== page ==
Happy Christmas

The low point of my Christmas weekend was working 10 hours on Saturday. But the highlights were many:

  • Getting to wear hair band t-shirts to my office
  • Reading up on the weird origins and weird traditions of Christmas, courtesy of Cracked
  • Good hair
  • Catching people making out in the front of the Volkswagen parked behind mine
  • Sweeney Todd
  • Ratatouille
  • Juno
  • The episode of Entourage with U2
  • Watching part of a marathon of The Hills
  • Double-Chocolate muffins
  • Good vodka
  • Having someone understand that I say I'm grumpy when I'm really just hungry
  • Winning the PH4H fantasy football league
  • A fast and furious text message exchange to wish my sister a happy birthday
  • Getting to tell a boy drinking light beer that "Real men drink vodka."
  • In response, being told that I "look like trouble"
  • Responding that such an assessment usually takes years -- and years of therapy
  • Talking about crappy American beer with a Scottish guy
  • Dancing
  • 80's music
  • Being inadvertently wished a Happy Christmas, and being aware enough to say, "That's awfully British of you."
  • Telling my friends, "I may be drunk, but I'm not that drunk."


All in all, the positives outweighted the negatives - which I guess is the point.


Friday, December 21, 2007

A fan letter

Dear Johnny Depp,

I loved you as a pirate and strangely-pale cookie-hearted guy with bladed fingers. Today, I can say, without hesitation, that you are the absolute best serial-killing barber ever. The movie was even better than when I saw the play in London.



And, not only do you wear guyliner better than most, you sing surprisingly well.

In conclusion: You are absolutely perfect. I could probably be convinced to buy a ticket to watch you reading the phone book -- particularly if Tim Burton directed.

Love,
Dara


Tuesday, November 13, 2007

Ferris Bueller, you're my hero.

My hotel, which is nothing spectacular, has a spectacular view of the Chicago River. And many of the bridges over the river are quite picturesque.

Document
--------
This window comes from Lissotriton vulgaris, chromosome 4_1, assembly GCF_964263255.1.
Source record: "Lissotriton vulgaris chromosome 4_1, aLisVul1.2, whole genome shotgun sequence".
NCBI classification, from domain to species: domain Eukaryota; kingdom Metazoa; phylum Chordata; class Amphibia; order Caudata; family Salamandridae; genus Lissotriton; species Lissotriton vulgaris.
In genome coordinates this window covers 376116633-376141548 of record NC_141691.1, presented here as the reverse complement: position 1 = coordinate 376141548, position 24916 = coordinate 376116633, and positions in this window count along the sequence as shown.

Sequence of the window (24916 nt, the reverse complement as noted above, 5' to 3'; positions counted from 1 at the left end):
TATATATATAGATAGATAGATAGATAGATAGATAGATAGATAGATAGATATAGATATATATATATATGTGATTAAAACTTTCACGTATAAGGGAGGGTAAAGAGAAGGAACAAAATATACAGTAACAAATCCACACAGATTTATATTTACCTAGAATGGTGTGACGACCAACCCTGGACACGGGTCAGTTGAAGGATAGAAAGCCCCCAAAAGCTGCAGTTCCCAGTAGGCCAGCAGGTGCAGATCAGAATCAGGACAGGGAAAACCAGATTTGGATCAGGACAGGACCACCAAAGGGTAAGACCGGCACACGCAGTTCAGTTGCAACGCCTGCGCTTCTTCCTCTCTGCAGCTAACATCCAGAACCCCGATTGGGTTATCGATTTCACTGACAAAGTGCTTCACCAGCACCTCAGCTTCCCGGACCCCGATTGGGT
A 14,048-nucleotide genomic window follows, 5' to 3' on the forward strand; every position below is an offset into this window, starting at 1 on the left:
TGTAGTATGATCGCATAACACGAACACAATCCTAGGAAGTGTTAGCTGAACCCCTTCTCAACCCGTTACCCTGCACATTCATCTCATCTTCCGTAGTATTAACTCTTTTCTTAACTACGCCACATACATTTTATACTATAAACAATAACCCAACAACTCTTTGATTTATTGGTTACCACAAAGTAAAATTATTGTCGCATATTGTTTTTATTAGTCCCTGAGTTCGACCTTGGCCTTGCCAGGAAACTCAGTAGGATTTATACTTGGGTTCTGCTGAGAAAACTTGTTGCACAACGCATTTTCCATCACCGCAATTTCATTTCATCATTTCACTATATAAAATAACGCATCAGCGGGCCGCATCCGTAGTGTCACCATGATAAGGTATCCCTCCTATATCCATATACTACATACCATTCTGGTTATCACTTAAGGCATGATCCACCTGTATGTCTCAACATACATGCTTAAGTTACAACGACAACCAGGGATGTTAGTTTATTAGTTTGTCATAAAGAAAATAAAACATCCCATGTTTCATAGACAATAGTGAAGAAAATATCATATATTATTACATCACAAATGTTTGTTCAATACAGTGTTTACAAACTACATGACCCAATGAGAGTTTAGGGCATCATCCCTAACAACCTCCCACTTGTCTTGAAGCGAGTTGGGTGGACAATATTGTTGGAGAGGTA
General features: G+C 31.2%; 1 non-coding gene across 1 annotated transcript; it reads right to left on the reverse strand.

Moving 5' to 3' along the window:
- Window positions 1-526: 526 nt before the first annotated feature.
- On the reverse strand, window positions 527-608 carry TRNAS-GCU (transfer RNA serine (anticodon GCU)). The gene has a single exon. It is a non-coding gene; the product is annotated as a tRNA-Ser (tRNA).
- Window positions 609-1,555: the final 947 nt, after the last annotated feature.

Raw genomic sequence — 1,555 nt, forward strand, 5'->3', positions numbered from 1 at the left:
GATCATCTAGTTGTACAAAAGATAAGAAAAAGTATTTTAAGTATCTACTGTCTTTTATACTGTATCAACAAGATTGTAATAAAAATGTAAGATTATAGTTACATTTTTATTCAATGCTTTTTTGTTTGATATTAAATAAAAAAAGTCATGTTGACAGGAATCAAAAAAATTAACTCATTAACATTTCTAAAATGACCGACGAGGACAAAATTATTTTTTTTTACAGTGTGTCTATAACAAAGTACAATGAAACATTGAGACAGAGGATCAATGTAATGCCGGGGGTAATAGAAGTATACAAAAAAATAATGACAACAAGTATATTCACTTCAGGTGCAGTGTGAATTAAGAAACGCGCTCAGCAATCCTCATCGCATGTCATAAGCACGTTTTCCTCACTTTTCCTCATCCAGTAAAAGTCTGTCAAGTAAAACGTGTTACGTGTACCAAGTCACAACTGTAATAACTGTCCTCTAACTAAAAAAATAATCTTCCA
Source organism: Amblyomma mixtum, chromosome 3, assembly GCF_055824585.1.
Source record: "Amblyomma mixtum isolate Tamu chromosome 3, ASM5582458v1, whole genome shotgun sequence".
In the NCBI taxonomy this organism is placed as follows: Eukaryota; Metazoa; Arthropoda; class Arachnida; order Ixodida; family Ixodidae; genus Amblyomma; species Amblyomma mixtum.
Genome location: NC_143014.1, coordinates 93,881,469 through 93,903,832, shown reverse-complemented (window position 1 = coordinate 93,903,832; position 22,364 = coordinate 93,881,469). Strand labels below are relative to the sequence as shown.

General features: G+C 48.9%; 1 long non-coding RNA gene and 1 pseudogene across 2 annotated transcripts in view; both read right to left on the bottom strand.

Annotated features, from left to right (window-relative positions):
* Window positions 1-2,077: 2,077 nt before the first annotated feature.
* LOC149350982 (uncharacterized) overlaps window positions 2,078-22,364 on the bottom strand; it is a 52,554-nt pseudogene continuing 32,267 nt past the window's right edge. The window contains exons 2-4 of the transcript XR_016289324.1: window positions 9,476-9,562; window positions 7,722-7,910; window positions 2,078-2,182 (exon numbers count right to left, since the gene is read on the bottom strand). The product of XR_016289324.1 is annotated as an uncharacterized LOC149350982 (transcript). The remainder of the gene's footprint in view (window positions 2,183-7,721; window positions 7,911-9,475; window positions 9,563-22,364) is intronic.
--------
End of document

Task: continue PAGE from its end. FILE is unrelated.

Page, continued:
More significantly, even though I brought a winter coat to Chicago, it turned out to be an unnecessary measure. It was in the 60's today, which was perfectly lovely.

As a result, I was wishing that I didn't have to work. It would have been great to just roam around downtown and go to museums. Heck, I wish it was still baseball season -- I'd have gladly spent the day cheering on the Cubs.

It would have been like my very own version of Ferris Bueller's Day Off.


Tuesday, October 30, 2007

Halloween costumes

Halloween has always been one of my favorite holidays, seeing as it does not require any kind of prayer, but instead involves free candy (preferably chocolate), and dressing up in fun costumes. But I never wanted to wear a scary costume for Halloween -- I only wanted to be cute or pretty things. My mother has pictures of me in some random 1970's costumes, but the first costume that I really remember was Cinderella, when I was in kindergarten. I had a pink and blue plastic dress and a mask with blond hair.

A couple of years later, fourth grade, I remember dressing up like Cyndi Lauper, with pink hair. It was followed by Madonna the next year -- a very tame Madonna. I mean, even though my mother let me go to school in pink leather pants, she would never have let me out of the house in anything really indecent.

Several years later, in what was either late middle school or early high school, I acquired a French maid's costume, complete with black fishnets and a feather duster. (Yes, I still have that costume. No, I haven't really seriously thought of wearing it in years.) Looking back on that, it was probably age inappropriate, although perhaps not quite as bad as the preteens discussed in the Post article or the women described in the New York Times. I mean, at least it covered my midriff. Still, I'm sure it wasn't exactly the type of attire that my parents wanted their young daughter to be parading around the neighborhood in.

I guess I grew out of that, because nowadays, I tend to go for funny pop-culture costumes: Punky Brewster, Minnie Mouse pajamas with feet and a baby bottle, and the Axl Rose half of Slash & Axl. But, sadly, this will be the second year in a row that I'm not dressing up. I mean, the day that I would have dressed up -- Saturday -- I was in Rhode Island, watching the World Series with my grandmother, mother, uncle, aunt, and 5 1/2 year old cousin, getting ready for a wedding the next afternoon. And tomorrow? It's a Wednesday, a work day. What would I possibly have enough energy to do?